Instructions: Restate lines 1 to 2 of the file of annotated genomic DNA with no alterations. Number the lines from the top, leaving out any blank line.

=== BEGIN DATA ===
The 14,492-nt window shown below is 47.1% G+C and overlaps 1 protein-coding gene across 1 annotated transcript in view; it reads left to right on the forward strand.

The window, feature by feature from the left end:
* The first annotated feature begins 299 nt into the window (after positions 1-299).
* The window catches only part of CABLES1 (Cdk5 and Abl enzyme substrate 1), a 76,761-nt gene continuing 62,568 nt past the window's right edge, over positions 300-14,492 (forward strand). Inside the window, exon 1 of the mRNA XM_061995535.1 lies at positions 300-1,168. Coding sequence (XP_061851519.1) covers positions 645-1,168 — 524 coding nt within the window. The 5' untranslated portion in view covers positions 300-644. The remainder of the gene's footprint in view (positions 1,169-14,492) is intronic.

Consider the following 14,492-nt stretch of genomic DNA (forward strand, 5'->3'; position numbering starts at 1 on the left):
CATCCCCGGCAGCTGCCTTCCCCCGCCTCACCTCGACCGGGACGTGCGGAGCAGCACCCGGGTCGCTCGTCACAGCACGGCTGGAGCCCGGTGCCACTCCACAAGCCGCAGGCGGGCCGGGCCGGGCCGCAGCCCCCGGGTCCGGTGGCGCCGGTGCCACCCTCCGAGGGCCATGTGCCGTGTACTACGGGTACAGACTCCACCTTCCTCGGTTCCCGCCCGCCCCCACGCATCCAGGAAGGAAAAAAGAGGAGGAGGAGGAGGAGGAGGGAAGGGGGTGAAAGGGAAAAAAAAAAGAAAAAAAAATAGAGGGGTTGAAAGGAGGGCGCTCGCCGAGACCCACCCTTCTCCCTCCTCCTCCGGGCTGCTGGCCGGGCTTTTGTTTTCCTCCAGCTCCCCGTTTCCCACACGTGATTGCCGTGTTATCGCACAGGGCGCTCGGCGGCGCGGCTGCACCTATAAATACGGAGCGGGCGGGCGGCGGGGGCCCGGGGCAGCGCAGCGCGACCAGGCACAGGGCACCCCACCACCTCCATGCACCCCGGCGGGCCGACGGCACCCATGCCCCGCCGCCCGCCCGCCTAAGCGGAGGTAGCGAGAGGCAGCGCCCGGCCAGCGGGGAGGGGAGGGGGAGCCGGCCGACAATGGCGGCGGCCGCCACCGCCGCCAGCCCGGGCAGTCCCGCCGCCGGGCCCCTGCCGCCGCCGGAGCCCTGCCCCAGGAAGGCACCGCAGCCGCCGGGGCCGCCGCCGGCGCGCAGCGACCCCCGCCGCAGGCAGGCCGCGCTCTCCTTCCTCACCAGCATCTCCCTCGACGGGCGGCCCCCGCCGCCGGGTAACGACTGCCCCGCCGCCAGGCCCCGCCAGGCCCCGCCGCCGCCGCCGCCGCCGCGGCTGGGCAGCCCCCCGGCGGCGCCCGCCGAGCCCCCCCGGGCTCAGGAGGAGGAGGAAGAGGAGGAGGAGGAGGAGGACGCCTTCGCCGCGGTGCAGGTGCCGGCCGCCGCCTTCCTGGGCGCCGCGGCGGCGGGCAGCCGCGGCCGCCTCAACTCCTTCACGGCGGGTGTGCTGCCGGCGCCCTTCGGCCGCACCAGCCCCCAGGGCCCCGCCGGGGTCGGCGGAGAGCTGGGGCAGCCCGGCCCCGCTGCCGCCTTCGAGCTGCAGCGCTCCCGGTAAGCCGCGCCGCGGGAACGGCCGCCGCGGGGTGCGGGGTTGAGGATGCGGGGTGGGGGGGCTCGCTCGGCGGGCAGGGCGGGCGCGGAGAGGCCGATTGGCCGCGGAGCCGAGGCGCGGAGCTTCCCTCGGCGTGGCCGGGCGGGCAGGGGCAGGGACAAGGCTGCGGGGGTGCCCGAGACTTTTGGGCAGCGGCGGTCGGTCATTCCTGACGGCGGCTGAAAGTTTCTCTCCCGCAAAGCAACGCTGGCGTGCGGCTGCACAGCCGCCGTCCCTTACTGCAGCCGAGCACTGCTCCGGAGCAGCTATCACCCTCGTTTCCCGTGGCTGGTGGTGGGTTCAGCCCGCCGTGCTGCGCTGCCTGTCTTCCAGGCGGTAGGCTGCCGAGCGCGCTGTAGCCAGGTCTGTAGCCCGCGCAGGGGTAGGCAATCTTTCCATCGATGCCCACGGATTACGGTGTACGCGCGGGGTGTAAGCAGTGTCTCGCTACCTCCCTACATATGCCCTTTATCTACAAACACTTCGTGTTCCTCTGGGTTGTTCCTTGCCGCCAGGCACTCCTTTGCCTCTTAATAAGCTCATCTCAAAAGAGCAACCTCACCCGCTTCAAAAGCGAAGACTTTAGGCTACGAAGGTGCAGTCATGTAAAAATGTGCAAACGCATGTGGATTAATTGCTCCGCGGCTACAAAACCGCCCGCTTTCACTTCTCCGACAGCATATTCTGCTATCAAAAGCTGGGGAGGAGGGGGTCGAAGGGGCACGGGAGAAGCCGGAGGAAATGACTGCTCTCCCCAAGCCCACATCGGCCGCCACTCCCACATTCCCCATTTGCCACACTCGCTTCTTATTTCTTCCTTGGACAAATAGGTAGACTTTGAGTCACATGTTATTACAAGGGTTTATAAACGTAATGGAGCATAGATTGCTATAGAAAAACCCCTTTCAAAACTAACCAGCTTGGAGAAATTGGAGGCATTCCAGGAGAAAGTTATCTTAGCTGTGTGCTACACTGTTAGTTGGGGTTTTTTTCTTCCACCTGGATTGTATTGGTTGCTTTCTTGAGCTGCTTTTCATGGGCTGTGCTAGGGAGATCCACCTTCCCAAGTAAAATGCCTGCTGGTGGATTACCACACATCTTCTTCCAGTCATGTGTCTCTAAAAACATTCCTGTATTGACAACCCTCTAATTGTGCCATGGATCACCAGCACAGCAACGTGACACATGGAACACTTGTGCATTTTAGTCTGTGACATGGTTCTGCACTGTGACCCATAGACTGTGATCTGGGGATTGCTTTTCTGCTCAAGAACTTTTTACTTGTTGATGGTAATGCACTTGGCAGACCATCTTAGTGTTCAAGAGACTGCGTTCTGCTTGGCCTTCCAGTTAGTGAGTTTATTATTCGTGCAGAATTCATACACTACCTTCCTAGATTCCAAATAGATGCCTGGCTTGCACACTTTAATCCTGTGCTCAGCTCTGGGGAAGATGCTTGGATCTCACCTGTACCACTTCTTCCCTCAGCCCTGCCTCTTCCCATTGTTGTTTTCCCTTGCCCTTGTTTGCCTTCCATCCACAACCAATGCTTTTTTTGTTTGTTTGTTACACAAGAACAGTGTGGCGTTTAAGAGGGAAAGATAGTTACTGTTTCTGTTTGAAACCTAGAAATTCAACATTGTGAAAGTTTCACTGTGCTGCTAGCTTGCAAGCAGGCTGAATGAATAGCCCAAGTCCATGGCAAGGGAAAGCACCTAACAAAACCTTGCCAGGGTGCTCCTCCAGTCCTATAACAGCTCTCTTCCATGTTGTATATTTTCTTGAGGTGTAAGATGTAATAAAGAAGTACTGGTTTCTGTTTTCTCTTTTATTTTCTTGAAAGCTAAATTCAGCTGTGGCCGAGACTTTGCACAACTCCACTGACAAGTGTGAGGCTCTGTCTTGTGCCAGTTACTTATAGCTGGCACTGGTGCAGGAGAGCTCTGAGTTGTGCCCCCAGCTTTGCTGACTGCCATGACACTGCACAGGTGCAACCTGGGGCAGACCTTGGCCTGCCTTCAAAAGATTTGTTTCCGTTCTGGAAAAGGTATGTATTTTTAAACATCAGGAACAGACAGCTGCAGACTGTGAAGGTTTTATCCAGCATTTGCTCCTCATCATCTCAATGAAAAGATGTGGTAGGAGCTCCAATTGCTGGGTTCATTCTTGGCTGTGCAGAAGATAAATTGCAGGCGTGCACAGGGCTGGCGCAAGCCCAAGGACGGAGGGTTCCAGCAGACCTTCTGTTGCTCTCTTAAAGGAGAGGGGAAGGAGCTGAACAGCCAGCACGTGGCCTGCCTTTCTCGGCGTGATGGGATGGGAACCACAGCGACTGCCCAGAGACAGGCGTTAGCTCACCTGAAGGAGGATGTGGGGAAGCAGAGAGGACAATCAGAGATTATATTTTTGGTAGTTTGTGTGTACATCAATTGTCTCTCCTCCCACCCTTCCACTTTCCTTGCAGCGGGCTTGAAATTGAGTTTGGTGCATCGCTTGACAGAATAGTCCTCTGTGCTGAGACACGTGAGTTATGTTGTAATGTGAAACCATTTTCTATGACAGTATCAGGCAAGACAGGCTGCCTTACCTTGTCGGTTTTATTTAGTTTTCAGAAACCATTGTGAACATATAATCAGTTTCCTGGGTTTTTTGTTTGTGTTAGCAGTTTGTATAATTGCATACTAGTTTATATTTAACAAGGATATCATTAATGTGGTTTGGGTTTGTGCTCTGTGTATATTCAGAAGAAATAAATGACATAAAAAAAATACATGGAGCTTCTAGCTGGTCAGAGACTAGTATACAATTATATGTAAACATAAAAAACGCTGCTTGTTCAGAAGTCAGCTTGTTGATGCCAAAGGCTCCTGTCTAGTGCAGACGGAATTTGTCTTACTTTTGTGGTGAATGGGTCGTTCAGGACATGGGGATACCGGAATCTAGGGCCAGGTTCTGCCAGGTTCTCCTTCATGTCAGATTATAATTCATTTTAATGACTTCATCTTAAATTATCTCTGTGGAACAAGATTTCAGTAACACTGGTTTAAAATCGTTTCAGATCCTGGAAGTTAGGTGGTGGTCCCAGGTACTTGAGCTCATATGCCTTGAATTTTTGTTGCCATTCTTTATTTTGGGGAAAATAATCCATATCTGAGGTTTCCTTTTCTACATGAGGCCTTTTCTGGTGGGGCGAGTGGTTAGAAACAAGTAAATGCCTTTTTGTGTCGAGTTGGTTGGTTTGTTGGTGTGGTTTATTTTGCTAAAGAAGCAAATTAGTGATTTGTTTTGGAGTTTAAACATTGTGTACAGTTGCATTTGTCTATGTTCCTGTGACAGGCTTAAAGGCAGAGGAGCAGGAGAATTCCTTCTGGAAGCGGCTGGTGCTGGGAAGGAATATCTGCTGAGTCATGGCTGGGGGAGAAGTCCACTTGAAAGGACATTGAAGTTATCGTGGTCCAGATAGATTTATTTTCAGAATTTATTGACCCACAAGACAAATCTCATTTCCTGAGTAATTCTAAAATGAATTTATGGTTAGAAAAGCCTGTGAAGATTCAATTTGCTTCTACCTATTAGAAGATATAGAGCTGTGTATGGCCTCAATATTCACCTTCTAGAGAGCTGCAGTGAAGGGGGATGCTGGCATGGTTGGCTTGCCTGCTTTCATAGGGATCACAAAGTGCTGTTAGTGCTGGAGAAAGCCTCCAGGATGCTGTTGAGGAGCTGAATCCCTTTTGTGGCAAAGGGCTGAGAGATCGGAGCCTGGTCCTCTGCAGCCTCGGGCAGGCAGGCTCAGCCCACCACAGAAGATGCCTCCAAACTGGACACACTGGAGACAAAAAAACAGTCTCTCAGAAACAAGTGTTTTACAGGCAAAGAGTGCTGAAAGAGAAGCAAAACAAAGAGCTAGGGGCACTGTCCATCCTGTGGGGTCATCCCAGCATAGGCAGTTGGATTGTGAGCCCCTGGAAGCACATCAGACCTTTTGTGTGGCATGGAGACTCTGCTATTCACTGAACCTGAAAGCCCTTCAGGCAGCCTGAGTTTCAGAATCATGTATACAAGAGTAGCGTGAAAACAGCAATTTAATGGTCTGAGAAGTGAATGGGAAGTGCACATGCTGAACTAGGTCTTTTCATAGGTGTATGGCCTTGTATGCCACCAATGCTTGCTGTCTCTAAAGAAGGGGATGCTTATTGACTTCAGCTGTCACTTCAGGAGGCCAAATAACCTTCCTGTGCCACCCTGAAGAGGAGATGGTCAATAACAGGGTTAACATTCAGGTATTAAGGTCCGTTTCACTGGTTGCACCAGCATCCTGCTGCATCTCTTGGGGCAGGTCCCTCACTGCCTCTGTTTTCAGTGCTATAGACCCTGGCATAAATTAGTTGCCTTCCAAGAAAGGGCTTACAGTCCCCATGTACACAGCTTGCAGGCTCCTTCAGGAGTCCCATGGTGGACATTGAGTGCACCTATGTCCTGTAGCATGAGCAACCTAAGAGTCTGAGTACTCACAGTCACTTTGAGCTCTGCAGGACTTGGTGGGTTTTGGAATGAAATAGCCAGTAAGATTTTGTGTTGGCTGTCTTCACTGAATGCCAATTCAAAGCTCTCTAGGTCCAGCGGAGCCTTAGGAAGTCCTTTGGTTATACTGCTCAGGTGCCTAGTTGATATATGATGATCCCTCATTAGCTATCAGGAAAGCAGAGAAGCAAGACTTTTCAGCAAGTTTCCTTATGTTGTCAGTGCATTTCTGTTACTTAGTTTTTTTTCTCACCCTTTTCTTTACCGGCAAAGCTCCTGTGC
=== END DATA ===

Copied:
The 14,492-nt window shown below is 47.1% G+C and overlaps 1 protein-coding gene across 1 annotated transcript in view; it reads left to right on the forward strand.

The window, feature by feature from the left end: